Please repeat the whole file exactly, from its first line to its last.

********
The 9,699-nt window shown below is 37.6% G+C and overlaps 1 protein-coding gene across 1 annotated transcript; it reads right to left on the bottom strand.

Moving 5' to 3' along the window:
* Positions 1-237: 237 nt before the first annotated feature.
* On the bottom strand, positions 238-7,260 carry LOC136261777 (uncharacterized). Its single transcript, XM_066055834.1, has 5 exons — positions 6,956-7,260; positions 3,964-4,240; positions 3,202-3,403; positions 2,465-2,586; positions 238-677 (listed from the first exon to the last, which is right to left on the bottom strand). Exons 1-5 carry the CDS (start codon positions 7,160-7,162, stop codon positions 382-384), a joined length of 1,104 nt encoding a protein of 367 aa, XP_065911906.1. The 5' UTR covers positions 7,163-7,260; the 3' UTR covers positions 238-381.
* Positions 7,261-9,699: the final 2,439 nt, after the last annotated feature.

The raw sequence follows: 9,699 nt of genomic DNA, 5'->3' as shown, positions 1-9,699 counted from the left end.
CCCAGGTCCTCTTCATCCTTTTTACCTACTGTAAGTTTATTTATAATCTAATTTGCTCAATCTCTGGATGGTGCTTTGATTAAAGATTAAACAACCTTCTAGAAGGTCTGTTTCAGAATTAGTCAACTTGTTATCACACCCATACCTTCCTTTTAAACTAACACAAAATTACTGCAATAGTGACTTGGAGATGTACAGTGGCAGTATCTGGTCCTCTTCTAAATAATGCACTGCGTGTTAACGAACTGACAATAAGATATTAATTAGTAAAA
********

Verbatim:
The 9,699-nt window shown below is 37.6% G+C and overlaps 1 protein-coding gene across 1 annotated transcript; it reads right to left on the bottom strand.

Moving 5' to 3' along the window:
* Positions 1-237: 237 nt before the first annotated feature.
* On the bottom strand, positions 238-7,260 carry LOC136261777 (uncharacterized). Its single transcript, XM_066055834.1, has 5 exons — positions 6,956-7,260; positions 3,964-4,240; positions 3,202-3,403; positions 2,465-2,586; positions 238-677 (listed from the first exon to the last, which is right to left on the bottom strand). Exons 1-5 carry the CDS (start codon positions 7,160-7,162, stop codon positions 382-384), a joined length of 1,104 nt encoding a protein of 367 aa, XP_065911906.1. The 5' UTR covers positions 7,163-7,260; the 3' UTR covers positions 238-381.
* Positions 7,261-9,699: the final 2,439 nt, after the last annotated feature.

The raw sequence follows: 9,699 nt of genomic DNA, 5'->3' as shown, positions 1-9,699 counted from the left end.
CCCAGGTCCTCTTCATCCTTTTTACCTACTGTAAGTTTATTTATAATCTAATTTGCTCAATCTCTGGATGGTGCTTTGATTAAAGATTAAACAACCTTCTAGAAGGTCTGTTTCAGAATTAGTCAACTTGTTATCACACCCATACCTTCCTTTTAAACTAACACAAAATTACTGCAATAGTGACTTGGAGATGTACAGTGGCAGTATCTGGTCCTCTTCTAAATAATGCACTGCGTGTTAACGAACTGACAATAAGATATTAATTAGTAAAA